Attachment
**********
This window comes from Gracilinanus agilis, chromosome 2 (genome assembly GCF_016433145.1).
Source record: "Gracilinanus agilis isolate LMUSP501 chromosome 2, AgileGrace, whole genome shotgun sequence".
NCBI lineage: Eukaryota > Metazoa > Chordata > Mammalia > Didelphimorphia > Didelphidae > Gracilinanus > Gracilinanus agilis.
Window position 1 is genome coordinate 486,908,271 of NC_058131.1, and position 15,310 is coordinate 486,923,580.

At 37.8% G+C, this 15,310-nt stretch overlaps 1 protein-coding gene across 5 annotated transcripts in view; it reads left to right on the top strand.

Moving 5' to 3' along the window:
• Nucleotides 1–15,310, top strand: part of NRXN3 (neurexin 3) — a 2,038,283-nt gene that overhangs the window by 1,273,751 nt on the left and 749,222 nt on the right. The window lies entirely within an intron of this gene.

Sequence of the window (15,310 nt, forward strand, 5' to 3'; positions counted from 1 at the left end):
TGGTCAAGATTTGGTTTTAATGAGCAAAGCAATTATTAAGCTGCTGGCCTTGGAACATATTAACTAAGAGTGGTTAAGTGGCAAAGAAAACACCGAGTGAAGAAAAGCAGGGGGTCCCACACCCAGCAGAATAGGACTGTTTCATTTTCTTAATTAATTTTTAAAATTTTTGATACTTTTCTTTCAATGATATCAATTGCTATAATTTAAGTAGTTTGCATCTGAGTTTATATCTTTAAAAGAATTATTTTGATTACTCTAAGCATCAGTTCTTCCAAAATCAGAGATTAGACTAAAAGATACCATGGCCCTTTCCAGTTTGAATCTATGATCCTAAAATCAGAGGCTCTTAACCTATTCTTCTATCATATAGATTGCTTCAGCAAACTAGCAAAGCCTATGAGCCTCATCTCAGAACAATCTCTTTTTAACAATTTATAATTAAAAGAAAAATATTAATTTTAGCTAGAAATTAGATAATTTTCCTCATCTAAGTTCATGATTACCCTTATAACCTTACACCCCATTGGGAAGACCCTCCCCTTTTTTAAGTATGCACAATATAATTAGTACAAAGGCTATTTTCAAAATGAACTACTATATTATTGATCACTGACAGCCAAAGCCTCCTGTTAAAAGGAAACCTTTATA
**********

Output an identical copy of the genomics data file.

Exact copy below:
This window comes from Gracilinanus agilis, chromosome 2 (genome assembly GCF_016433145.1).
Source record: "Gracilinanus agilis isolate LMUSP501 chromosome 2, AgileGrace, whole genome shotgun sequence".
NCBI lineage: Eukaryota > Metazoa > Chordata > Mammalia > Didelphimorphia > Didelphidae > Gracilinanus > Gracilinanus agilis.
Window position 1 is genome coordinate 486,908,271 of NC_058131.1, and position 15,310 is coordinate 486,923,580.

At 37.8% G+C, this 15,310-nt stretch overlaps 1 protein-coding gene across 5 annotated transcripts in view; it reads left to right on the top strand.

Moving 5' to 3' along the window:
• Nucleotides 1–15,310, top strand: part of NRXN3 (neurexin 3) — a 2,038,283-nt gene that overhangs the window by 1,273,751 nt on the left and 749,222 nt on the right. The window lies entirely within an intron of this gene.

Sequence of the window (15,310 nt, forward strand, 5' to 3'; positions counted from 1 at the left end):
TGGTCAAGATTTGGTTTTAATGAGCAAAGCAATTATTAAGCTGCTGGCCTTGGAACATATTAACTAAGAGTGGTTAAGTGGCAAAGAAAACACCGAGTGAAGAAAAGCAGGGGGTCCCACACCCAGCAGAATAGGACTGTTTCATTTTCTTAATTAATTTTTAAAATTTTTGATACTTTTCTTTCAATGATATCAATTGCTATAATTTAAGTAGTTTGCATCTGAGTTTATATCTTTAAAAGAATTATTTTGATTACTCTAAGCATCAGTTCTTCCAAAATCAGAGATTAGACTAAAAGATACCATGGCCCTTTCCAGTTTGAATCTATGATCCTAAAATCAGAGGCTCTTAACCTATTCTTCTATCATATAGATTGCTTCAGCAAACTAGCAAAGCCTATGAGCCTCATCTCAGAACAATCTCTTTTTAACAATTTATAATTAAAAGAAAAATATTAATTTTAGCTAGAAATTAGATAATTTTCCTCATCTAAGTTCATGATTACCCTTATAACCTTACACCCCATTGGGAAGACCCTCCCCTTTTTTAAGTATGCACAATATAATTAGTACAAAGGCTATTTTCAAAATGAACTACTATATTATTGATCACTGACAGCCAAAGCCTCCTGTTAAAAGGAAACCTTTATA